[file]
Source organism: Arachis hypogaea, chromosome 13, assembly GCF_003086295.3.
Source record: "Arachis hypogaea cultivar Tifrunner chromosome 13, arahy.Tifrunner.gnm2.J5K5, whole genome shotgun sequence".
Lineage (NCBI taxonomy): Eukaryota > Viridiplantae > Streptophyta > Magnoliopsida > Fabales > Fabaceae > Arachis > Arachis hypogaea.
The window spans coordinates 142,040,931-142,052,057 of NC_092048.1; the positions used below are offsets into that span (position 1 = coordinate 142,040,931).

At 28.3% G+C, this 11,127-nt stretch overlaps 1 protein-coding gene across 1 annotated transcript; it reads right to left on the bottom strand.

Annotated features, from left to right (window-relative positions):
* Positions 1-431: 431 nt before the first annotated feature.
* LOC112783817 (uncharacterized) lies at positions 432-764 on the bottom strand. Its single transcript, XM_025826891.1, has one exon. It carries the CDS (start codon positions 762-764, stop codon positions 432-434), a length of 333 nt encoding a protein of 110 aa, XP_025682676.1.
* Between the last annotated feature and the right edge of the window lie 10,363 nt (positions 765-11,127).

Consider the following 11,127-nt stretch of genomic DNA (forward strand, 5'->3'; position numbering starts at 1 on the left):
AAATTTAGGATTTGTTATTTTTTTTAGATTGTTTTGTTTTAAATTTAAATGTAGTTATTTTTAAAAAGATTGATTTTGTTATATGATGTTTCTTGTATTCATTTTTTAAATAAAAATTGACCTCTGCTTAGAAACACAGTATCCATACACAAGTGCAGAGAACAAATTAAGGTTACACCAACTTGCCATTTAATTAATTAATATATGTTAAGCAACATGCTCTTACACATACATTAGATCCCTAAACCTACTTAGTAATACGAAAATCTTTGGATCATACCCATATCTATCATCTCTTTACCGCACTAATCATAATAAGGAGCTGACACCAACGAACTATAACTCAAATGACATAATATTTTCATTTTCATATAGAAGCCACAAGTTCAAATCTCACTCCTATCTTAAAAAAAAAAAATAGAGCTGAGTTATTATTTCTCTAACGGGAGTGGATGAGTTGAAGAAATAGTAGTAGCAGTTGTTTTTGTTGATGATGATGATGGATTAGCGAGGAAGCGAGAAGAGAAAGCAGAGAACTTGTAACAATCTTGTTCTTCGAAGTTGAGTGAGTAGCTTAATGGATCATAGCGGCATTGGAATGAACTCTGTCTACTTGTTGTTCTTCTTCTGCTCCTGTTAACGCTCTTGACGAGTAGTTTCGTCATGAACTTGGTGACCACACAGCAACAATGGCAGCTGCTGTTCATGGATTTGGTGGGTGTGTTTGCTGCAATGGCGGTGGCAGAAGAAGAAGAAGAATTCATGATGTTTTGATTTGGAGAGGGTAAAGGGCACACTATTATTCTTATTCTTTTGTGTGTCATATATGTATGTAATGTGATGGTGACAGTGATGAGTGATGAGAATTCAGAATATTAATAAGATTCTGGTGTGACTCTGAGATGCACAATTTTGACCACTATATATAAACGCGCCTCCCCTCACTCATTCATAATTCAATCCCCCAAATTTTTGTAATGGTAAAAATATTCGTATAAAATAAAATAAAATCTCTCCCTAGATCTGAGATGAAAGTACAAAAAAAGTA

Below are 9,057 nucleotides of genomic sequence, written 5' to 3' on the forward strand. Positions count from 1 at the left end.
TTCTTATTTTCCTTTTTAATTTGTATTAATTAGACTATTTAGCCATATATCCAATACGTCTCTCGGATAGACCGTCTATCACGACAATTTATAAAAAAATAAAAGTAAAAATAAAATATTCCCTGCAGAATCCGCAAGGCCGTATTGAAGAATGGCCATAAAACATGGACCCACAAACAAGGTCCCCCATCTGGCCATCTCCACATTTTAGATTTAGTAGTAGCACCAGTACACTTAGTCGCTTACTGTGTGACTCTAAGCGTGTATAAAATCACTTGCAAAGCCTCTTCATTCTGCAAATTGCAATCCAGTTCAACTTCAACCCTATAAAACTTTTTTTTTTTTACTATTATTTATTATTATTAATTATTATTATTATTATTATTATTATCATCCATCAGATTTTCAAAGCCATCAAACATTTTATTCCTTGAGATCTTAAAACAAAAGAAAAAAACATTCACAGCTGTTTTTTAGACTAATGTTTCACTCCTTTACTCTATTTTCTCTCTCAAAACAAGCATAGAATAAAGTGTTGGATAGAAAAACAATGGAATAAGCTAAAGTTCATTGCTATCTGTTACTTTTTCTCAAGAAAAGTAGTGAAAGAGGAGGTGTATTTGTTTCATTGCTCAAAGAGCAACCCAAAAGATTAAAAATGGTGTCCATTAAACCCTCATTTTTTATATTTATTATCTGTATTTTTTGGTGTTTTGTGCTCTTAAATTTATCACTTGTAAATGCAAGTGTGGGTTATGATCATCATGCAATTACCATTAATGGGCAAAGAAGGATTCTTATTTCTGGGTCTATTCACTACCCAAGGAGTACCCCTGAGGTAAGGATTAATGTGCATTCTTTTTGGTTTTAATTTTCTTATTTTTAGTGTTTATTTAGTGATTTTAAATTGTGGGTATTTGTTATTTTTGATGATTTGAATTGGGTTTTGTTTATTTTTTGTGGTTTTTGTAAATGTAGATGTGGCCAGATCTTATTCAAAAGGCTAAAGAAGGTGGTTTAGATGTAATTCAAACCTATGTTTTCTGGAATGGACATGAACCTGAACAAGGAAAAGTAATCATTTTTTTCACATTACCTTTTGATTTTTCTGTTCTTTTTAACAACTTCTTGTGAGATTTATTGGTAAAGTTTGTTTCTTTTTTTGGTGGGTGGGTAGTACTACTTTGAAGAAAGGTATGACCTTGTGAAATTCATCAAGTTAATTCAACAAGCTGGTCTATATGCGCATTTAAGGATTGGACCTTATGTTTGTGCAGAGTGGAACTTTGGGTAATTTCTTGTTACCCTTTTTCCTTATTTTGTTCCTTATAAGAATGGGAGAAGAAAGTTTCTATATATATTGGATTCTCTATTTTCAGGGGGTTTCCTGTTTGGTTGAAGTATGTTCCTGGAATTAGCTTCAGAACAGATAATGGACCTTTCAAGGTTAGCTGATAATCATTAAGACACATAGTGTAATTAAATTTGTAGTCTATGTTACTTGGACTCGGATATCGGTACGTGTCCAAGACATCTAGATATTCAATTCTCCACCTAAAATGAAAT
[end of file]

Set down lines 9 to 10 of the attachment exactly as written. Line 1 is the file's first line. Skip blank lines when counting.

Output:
* Between the last annotated feature and the right edge of the window lie 10,363 nt (positions 765-11,127).

Consider the following 11,127-nt stretch of genomic DNA (forward strand, 5'->3'; position numbering starts at 1 on the left):